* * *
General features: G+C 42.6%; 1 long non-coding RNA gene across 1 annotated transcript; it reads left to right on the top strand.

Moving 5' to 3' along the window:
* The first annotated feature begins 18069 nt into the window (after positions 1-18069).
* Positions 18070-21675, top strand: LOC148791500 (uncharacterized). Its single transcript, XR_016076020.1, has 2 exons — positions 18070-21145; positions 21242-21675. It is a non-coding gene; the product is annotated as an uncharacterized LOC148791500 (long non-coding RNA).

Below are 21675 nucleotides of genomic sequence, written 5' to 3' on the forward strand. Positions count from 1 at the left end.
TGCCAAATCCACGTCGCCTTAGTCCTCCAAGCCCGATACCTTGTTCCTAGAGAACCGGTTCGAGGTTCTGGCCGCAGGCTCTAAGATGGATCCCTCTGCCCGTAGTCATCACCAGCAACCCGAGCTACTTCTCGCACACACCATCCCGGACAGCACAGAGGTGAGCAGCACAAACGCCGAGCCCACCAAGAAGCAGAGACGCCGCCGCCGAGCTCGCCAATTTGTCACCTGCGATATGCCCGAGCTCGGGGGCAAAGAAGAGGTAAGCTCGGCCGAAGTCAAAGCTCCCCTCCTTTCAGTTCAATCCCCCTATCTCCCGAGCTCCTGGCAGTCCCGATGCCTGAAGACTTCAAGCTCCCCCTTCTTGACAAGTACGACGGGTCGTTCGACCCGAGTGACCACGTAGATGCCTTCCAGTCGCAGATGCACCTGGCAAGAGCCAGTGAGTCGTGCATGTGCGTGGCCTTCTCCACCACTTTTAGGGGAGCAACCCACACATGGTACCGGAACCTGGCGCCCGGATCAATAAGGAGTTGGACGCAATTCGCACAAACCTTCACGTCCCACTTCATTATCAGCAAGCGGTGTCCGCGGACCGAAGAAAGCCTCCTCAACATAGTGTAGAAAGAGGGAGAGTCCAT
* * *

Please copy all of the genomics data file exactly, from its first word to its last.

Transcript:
General features: G+C 42.6%; 1 long non-coding RNA gene across 1 annotated transcript; it reads left to right on the top strand.

Moving 5' to 3' along the window:
* The first annotated feature begins 18069 nt into the window (after positions 1-18069).
* Positions 18070-21675, top strand: LOC148791500 (uncharacterized). Its single transcript, XR_016076020.1, has 2 exons — positions 18070-21145; positions 21242-21675. It is a non-coding gene; the product is annotated as an uncharacterized LOC148791500 (long non-coding RNA).

Below are 21675 nucleotides of genomic sequence, written 5' to 3' on the forward strand. Positions count from 1 at the left end.
TGCCAAATCCACGTCGCCTTAGTCCTCCAAGCCCGATACCTTGTTCCTAGAGAACCGGTTCGAGGTTCTGGCCGCAGGCTCTAAGATGGATCCCTCTGCCCGTAGTCATCACCAGCAACCCGAGCTACTTCTCGCACACACCATCCCGGACAGCACAGAGGTGAGCAGCACAAACGCCGAGCCCACCAAGAAGCAGAGACGCCGCCGCCGAGCTCGCCAATTTGTCACCTGCGATATGCCCGAGCTCGGGGGCAAAGAAGAGGTAAGCTCGGCCGAAGTCAAAGCTCCCCTCCTTTCAGTTCAATCCCCCTATCTCCCGAGCTCCTGGCAGTCCCGATGCCTGAAGACTTCAAGCTCCCCCTTCTTGACAAGTACGACGGGTCGTTCGACCCGAGTGACCACGTAGATGCCTTCCAGTCGCAGATGCACCTGGCAAGAGCCAGTGAGTCGTGCATGTGCGTGGCCTTCTCCACCACTTTTAGGGGAGCAACCCACACATGGTACCGGAACCTGGCGCCCGGATCAATAAGGAGTTGGACGCAATTCGCACAAACCTTCACGTCCCACTTCATTATCAGCAAGCGGTGTCCGCGGACCGAAGAAAGCCTCCTCAACATAGTGTAGAAAGAGGGAGAGTCCAT